Fire academy answers burning questions |

Fire academy answers burning questions

Christina Proctor

Provided to the Tribune

Imagine walking into a burning building. It goes against every basic survival instinct. And training against that instinct is an essential part of every firefighter’s education.

Lake Tahoe Community College President Paul Killpatrick got a firsthand look, feel and experience last Saturday at what LTCC Firefighter Academy cadets are learning to handle. Killpatrick and Virginia Boyar, LTCC’s director of career and technical education, who oversees the successful program, arrived at Lake Valley’s station 7 to observe the cadets’ exercise in the “burn tower,” but observation quickly became participation.

“Whatever the penalties are for arson right now they should be doubled, tripled,” Killpatrick said. “Suiting up and going into that tower was a life-altering event. The admiration I have for firefighters is incredible.”

Killpatrick and Boyar had help to get into their turnout gear, and with help it still took them 10 minutes. The cadets can suit up in less than a minute. Then the duo crawled into the smoke-filled tower.

“It’s dark and your mask immediately fogs over. It almost feels like you’re drowning. And even in full gear the heat is unbelievable. My ears felt like they were on fire,” Killpatrick said.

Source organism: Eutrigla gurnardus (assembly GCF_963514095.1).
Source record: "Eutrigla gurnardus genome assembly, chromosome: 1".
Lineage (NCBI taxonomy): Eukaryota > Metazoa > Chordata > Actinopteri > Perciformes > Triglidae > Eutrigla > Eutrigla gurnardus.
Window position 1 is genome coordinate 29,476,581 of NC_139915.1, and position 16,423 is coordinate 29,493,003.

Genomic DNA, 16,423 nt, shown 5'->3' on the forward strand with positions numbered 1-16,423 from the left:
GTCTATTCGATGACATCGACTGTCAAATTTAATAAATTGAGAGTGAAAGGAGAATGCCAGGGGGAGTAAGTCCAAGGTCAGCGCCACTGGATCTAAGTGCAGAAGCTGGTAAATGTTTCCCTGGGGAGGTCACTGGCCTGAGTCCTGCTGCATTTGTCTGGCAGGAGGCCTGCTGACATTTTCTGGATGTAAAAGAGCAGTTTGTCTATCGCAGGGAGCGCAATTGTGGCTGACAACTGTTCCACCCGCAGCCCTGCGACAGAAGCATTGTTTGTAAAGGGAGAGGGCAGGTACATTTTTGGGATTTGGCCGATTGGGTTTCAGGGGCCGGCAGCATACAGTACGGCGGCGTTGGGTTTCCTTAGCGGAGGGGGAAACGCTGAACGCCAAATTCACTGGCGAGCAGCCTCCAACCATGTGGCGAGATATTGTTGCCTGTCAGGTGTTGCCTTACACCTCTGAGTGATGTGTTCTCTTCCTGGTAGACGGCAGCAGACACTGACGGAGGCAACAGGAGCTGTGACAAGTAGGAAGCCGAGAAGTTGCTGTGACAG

Boyar described the disorientation as intense.

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“When we crawled in, the dark and with your mask clouding up, I felt claustrophobic and I’m not a claustrophobic person. To just get a small fraction of a view of what firefighters go through was unbelievable. They are just amazing heroes.”

Leona Allen, LTCC Fire Academy coordinator, said Killpatrick’s presence scored big points with the cadets.

“It was great they went in (the burn tower). It gives them a good idea of the intensity of our training,” Cadet Monika Renk added.

LTCC’s Lake Tahoe Basin Fire Academy is in its third year. It is a three quarter-long program, which culminates in the instructional requirement for Firefighter I certification through the California State Fire Marshal’s office. LTCC’s program is fully accredited by the state fire marshal’s office. There are 21 cadets in this year’s class. The college will host the Regional Fire Technology Summit on May 8. Fourteen colleges are invited to the summit and representatives from the training division of the state fire marshal office will attend.